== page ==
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Time for a new cassette?

ncrider

Turbo Monkey
Aug 15, 2004
1,566
0
Los Angeles
So when do you know if it's time for a new one? I've had mine (XT shimano) for about a year and just this week I've noticed that under hard acceleration my chain will want to pop out of gear and then go back in. I've tried adjusting my derailleur, but every time I really lay down the chicken leg power it will pop-pedal-pop :mumble: So I'm thinking it's time for a new one. Yes? No?

Anybody have a favorite road cassette that they might recommend me giving a try?
 

motomike

Turbo Monkey
Jan 19, 2005
4,587
0
North Carolina
ncrider said:
So when do you know if it's time for a new one? I've had mine (XT shimano) for about a year and just this week I've noticed that under hard acceleration my chain will want to pop out of gear and then go back in. I've tried adjusting my derailleur, but every time I really lay down the chicken leg power it will pop-pedal-pop :mumble: So I'm thinking it's time for a new one. Yes? No?

Anybody have a favorite road cassette that they might recommend me giving a try?
It's worn when you look closely at the cogs and the teeth start wearing in in a way that they look kinda like a shark fin. Whereas the tip of the tooth has a slight lip on it that will try and grab the chain as it rolls off.

This happened right after you replaced the chain, right?
 

fiddy_ryder

Turbo Monkey
Jun 17, 2005
1,655
0
Hollywood
got a kink or a link that is binding perhaps.. i actually had some damage to a link and it wouldnt move freely,, causing it to skip.
 

sleepinggiant

Monkey
Jul 9, 2004
498
0
San Jose, CA
Take your bike to an LBS and have them check the chain. They have a tool that lets them know how worn the chain is. They will be able to tell you if the cassette needs replaceing. I personally prefer shimano cassettes of the ultegra caliber.
 

Wumpus

makes avatars better
Dec 25, 2003
8,164
154
Six Shooter Junction
sleepinggiant said:
Take your bike to an LBS and have them check the chain. They have a tool that lets them know how worn the chain is. They will be able to tell you if the cassette needs replaceing. I personally prefer shimano cassettes of the ultegra caliber.
All you need is a ruler.

Measuring Chain Wear
The standard way to measure chain wear is with a ruler or steel tape measure. This can be done without removing the chain from the bicycle. The normal technique is to measure a one-foot length, placing an inch mark of the ruler exactly in the middle of one rivet, then looking at the corresponding rivet 12 complete links away. On a new, unworn chain, this rivet will also line up exactly with an inch mark. With a worn chain, the rivet will be past the inch mark.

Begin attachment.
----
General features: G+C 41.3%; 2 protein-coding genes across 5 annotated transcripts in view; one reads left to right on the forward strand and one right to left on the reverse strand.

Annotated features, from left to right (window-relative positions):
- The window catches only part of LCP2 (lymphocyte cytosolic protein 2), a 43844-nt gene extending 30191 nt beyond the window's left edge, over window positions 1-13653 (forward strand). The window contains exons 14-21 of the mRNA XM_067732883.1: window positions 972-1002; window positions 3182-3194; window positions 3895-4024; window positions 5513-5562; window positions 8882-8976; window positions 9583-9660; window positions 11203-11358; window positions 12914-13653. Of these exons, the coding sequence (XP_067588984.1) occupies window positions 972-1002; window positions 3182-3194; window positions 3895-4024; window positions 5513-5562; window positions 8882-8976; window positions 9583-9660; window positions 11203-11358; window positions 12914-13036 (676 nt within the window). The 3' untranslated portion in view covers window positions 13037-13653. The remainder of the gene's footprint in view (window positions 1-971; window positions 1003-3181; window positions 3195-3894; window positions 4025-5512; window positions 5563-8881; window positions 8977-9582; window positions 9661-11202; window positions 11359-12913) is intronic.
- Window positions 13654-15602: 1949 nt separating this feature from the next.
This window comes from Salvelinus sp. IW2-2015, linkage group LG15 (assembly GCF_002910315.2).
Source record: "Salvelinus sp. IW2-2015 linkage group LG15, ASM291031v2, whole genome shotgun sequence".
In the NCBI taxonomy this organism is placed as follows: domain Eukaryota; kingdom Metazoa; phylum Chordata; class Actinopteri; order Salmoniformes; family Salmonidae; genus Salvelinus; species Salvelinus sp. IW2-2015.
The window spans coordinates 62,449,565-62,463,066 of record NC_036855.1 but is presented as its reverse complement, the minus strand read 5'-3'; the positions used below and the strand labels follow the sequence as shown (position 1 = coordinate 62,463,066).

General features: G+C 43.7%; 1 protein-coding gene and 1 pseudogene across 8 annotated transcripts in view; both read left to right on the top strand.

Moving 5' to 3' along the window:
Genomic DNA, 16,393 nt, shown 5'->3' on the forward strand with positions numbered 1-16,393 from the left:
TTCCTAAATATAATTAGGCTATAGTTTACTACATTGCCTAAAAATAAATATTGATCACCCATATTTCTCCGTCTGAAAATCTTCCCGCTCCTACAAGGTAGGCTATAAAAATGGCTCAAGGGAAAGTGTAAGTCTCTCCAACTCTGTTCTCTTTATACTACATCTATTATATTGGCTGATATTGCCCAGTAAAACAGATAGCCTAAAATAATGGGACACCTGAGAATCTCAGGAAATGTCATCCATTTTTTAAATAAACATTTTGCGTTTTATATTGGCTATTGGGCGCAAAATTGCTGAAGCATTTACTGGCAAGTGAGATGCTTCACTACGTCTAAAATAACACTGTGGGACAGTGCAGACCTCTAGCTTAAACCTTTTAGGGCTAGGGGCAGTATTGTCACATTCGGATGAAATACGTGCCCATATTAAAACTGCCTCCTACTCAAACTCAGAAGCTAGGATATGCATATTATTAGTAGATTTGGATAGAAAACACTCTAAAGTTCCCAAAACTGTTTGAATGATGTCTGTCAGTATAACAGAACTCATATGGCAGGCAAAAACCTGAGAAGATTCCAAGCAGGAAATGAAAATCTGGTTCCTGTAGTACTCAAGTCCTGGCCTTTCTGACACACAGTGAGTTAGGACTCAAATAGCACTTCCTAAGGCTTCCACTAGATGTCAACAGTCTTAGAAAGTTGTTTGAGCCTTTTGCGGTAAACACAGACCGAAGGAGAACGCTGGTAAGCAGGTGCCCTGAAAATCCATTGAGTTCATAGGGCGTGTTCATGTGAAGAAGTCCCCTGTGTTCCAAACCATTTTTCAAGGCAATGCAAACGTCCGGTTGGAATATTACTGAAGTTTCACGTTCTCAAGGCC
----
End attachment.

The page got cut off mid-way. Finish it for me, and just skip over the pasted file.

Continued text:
This gives a direct measurement of the wear to the chain, and an indirect measurement of the wear to the sprockets:


*If the rivet is less than 1/16" past the mark, all is well.

*If the rivet is 1/16" past the mark, you should replace the chain, but the sprockets are probably undamaged.

*If the rivet is 1/8" past the mark, you have left it too long, and the sprockets (at least the favorite ones) will be too badly worn. If you replace a chain at the 1/8" point, without replacing the sprockets, it may run OK and not skip, but the worn sprockets will cause the new chain to wear much faster than it should, until it catches up with the wear state of the sprockets.

*If the rivet is past the 1/8" mark, a new chain will almost certainly skip on the worn sprockets, especially the smaller ones.
 

ncrider

Turbo Monkey
Aug 15, 2004
1,566
0
Los Angeles
motomike said:
This happened right after you replaced the chain, right?
Not really. I replaced the chain about three monbths ago (one of those months I was out do to injury). I just measured it and it looks spot on. Must be the cassette. The teeth of the gears I use the most (smallest) have a few bent or twisted looking teeth. Not quit "shark tooth" but on their way.

Thanks for the help guys.